Located along Kalapana-Kapoho coastal road (Highway 137), Kalani's "Cultural Gardens Project" seeks to bridge nature, culture and wellness in sustainable programs that honor Hawaii's heritage. The project has been awarded grant support from the W.K. Kellogg Foundation, the County of Hawai’i Department of Research and Development, the Hawai’i Tourism Authority. Kalani’s educational programs and facilities are also supported by member donations, volunteer staff, plus contributions from local residents, organizations and visiting students. See http://www.kalani.com/community/contributors. Contribution options include donations for tree planting and expanding Kalani’s solar power bank.
Kalani’s existing and planned garden areas include:
- A "Hanau O Kalani" (birth of Kalani) nursery, where native and non-invasive plants introduced by Hawaii's various cultures are propagated for Kalani's gardens and local uses. Since its founding in 1975 Kalani has continually expanded its organic production of herbs, nuts, fruits and vegetables.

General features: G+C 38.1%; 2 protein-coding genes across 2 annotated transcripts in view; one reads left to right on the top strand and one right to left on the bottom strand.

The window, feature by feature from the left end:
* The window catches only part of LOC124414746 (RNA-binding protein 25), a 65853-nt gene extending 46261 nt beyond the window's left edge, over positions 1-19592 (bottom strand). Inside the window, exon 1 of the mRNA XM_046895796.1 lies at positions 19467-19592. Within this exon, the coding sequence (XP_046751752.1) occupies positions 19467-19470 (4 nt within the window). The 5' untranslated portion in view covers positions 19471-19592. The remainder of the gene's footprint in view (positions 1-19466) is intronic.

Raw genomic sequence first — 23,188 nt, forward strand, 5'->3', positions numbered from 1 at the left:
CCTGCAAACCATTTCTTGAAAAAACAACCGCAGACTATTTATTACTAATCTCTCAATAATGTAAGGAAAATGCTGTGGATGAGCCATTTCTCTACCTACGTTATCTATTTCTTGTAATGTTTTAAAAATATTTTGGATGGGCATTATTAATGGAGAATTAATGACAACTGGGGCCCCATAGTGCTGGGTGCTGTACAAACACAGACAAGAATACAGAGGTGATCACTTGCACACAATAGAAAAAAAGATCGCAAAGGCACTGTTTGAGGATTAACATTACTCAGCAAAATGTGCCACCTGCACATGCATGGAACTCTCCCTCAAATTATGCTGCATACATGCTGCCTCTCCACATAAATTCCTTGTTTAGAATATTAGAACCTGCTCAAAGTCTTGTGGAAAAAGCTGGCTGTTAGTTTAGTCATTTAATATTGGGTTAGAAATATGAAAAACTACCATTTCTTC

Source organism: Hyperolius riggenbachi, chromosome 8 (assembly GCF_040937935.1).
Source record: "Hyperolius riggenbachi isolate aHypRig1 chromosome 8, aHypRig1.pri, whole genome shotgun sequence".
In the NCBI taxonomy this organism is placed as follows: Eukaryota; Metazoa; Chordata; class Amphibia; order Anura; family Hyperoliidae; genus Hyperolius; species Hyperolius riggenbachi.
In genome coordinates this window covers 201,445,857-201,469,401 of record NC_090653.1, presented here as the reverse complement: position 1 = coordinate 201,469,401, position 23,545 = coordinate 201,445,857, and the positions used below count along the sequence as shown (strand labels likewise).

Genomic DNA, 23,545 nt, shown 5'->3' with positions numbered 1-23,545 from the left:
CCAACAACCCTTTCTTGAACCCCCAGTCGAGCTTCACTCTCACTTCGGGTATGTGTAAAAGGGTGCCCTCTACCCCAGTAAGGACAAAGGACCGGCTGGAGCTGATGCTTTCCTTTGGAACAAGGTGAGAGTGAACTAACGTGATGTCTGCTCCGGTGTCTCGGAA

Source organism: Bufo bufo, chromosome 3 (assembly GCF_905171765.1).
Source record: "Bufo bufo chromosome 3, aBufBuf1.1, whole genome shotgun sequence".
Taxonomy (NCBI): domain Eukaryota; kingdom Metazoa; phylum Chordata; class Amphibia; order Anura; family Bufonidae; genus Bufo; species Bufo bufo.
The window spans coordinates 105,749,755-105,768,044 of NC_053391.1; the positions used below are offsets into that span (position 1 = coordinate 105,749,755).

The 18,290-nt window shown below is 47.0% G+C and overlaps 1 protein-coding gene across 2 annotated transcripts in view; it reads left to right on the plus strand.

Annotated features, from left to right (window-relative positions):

- A "Keiki O Ka `āina" children's garden, near the nursery and camp ground, especially designed to give youth a fun learning experience of how nature nurtures humans and all of life. A classroom garden, also adjacent to the nursery, with a covered area and lawn space for group presentations and discussions.
- A "Mālama `āina" garden encompassing Kalani's native heritage halau and heiau (school and temple) sites, to impart reverence and encourage preservation. Native Hawaiian and Oriental meditation gardens bordering workshop spaces to emphasize and preserve the heritage, beauty and spirit of central Pacific and Asian cultures.
- A European influenced garden to emphasize geometric form, including the spiraling in and outward journey of a labyrinth.
- "Waiola" waters-of-life gardens near places of rest, yoga, and massage to enhance tranquility through the sound and spirit of running water and the beauty of koi fish and lilies.